Cute, cuddly and eminently distinctive, everybody loves giant pandas. So much so that, in exchange for political favors or for lucrative trade deals (ref), the Chinese government offers countries around the world the opportunity to rent a giant panda. But this "opportunity" comes with a hefty price tag: panda rent can cost as much as one million dollars annually for a period of at least ten years. Add to that the cost of building a state-of-the-art zoo enclosure, which runs many hundreds of thousands of dollars, and the annual cost to feed and properly care for pandas, which only eat bamboo, which can be as high as $500,000 or so each, according to a spokesperson at Zoo Atlanta (more here). Although it is unclear how much money China actually spends on its captive-breeding efforts nor on conserving wild panda habitat, it's safe to say that those costs are also high.
In that single decade, their numbers plummeted from 2,459 to just 1,112. In 1984, the U.S. Fish and Wildlife Service declared the giant panda an endangered species and the International Union for Conservation of Nature's Red List followed suit in 1990. Their habitat had not just shrunk -- it had become fragmented, making it harder for pandas to move to new areas to find food and seek out mates. This is a particular problem for pandas, who breed infrequently, and which means it's much more difficult for their populations to recover.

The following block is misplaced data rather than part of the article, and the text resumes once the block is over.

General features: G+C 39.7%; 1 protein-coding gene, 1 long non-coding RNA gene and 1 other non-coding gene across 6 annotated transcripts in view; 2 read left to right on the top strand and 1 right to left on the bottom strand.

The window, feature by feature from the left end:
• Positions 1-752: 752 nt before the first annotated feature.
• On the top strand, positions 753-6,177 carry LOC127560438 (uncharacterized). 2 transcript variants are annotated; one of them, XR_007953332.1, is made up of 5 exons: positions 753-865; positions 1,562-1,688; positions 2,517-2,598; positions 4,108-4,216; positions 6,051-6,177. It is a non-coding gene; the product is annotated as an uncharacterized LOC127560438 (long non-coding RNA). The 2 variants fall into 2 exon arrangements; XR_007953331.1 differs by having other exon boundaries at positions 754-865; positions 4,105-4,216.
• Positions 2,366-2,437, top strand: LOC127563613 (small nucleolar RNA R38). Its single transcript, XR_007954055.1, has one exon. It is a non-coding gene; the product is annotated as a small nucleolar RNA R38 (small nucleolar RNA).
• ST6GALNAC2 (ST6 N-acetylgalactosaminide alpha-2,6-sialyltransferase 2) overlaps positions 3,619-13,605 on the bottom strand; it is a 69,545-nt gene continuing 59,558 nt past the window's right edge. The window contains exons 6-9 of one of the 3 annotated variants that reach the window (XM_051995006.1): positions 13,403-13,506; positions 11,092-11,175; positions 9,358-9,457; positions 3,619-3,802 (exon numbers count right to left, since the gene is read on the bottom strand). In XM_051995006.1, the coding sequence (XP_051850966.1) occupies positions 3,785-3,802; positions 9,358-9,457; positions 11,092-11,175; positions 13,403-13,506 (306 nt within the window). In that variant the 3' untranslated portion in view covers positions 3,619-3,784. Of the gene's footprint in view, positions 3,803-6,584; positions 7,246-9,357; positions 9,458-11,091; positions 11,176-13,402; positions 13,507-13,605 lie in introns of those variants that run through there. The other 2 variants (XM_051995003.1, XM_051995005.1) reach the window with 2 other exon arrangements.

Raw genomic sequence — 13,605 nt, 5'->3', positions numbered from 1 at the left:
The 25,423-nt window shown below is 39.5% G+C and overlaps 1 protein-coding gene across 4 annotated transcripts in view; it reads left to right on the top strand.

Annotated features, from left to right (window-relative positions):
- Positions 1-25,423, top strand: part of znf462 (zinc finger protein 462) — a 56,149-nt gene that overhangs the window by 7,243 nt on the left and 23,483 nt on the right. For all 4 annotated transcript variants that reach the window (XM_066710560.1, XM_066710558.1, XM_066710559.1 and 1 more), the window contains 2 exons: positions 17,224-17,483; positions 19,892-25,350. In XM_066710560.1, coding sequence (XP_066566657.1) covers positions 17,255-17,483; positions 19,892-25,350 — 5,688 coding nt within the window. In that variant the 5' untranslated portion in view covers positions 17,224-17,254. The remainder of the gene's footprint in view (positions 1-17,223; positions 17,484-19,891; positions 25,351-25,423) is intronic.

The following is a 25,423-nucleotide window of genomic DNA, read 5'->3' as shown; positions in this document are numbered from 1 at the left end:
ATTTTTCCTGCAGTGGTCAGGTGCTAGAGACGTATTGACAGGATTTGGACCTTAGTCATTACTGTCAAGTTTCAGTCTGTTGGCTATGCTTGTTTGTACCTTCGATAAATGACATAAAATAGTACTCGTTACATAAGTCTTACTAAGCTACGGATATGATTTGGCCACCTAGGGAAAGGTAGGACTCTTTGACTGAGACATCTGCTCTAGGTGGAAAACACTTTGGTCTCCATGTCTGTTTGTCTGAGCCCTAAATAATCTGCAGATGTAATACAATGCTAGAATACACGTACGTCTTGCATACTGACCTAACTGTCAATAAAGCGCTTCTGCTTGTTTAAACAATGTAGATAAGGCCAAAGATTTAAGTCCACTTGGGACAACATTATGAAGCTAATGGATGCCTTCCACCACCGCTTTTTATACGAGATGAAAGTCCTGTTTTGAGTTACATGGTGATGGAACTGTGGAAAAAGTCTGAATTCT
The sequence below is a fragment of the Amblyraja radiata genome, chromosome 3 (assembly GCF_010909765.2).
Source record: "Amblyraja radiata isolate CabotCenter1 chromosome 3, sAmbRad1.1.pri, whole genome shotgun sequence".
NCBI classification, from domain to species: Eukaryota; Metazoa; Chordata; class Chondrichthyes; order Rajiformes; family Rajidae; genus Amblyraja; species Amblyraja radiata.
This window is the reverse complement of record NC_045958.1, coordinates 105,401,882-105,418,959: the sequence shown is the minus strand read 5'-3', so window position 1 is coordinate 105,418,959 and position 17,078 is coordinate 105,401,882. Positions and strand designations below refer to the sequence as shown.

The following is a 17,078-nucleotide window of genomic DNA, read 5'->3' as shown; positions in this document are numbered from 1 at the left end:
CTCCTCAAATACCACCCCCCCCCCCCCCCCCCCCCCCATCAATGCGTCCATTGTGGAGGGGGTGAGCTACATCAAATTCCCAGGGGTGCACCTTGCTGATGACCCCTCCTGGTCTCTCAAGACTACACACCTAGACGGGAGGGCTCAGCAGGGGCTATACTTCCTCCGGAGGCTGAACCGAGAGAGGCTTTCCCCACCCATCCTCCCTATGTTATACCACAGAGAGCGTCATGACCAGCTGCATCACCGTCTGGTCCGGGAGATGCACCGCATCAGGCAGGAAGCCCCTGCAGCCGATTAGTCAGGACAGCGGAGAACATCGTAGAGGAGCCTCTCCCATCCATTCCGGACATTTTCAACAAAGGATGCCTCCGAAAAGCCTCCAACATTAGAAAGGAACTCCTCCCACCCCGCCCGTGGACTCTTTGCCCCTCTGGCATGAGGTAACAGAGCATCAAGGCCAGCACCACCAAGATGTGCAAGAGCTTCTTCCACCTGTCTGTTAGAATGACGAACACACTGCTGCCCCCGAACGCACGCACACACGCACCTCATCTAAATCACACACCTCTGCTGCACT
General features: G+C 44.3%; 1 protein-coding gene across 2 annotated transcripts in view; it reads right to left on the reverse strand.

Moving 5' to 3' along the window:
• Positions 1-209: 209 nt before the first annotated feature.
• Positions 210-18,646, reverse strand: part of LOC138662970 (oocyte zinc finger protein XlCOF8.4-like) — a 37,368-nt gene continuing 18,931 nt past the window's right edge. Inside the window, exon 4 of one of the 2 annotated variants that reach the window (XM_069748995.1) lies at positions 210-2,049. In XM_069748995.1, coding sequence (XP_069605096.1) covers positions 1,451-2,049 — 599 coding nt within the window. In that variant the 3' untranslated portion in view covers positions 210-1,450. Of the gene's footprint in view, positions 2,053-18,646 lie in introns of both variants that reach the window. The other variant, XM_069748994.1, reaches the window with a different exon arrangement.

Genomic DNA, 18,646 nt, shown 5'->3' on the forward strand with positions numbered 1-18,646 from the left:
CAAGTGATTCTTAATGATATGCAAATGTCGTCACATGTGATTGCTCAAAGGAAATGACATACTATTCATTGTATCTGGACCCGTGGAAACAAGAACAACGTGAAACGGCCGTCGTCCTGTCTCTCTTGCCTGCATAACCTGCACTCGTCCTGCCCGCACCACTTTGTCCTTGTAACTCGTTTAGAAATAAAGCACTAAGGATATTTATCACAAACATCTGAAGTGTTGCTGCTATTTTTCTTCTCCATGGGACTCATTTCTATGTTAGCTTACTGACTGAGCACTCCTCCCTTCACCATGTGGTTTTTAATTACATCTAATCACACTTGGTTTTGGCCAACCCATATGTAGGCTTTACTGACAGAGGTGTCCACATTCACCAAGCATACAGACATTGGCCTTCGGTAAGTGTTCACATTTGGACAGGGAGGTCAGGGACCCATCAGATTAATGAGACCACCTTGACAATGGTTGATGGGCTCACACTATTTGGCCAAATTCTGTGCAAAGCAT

Though an undoubtably iconic species for environmentalists--and the highly recognizable symbol of the World Wildlife Fund for half a century--some argue that all the dollars funneling into panda conservation are, simply put, not worth it. With fewer than 2,000 pandas left in the wild, some experts have called for the panda to be left to die out, while others have argued that preserving the species, and its image, will help fuel conservation efforts across the board. Now, a new study led by a group of Chinese researchers proves the haters wrong. Panda conservation has huge benefits, the group found, beyond just saving pandas themselves. Their research was published Thursday in the journal Current Biology.
The giant panda is off the endangered list thanks to aggressive conservation efforts in China. The International Union for Conservation of Nature (IUCN) said in a report that the panda is now classified as a "vulnerable" instead of "endangered" species, reflecting its growing numbers in the wild in southern China. It said the wild panda population jumped to 1,864 in 2014 from 1,596 in 2004, the result of work by Chinese agencies to enforce poaching bans and expand forest reserves. However, gorillas found in East Africa are sliding towards extinction, conservationists have warned as the primates were classed as critically endangered. The gorillas have seen their fortunes worsen as a result of illegal hunting, with their status on the latest global Red List of Threatened Species changed from endangered to critically endangered – just one step away from extinction.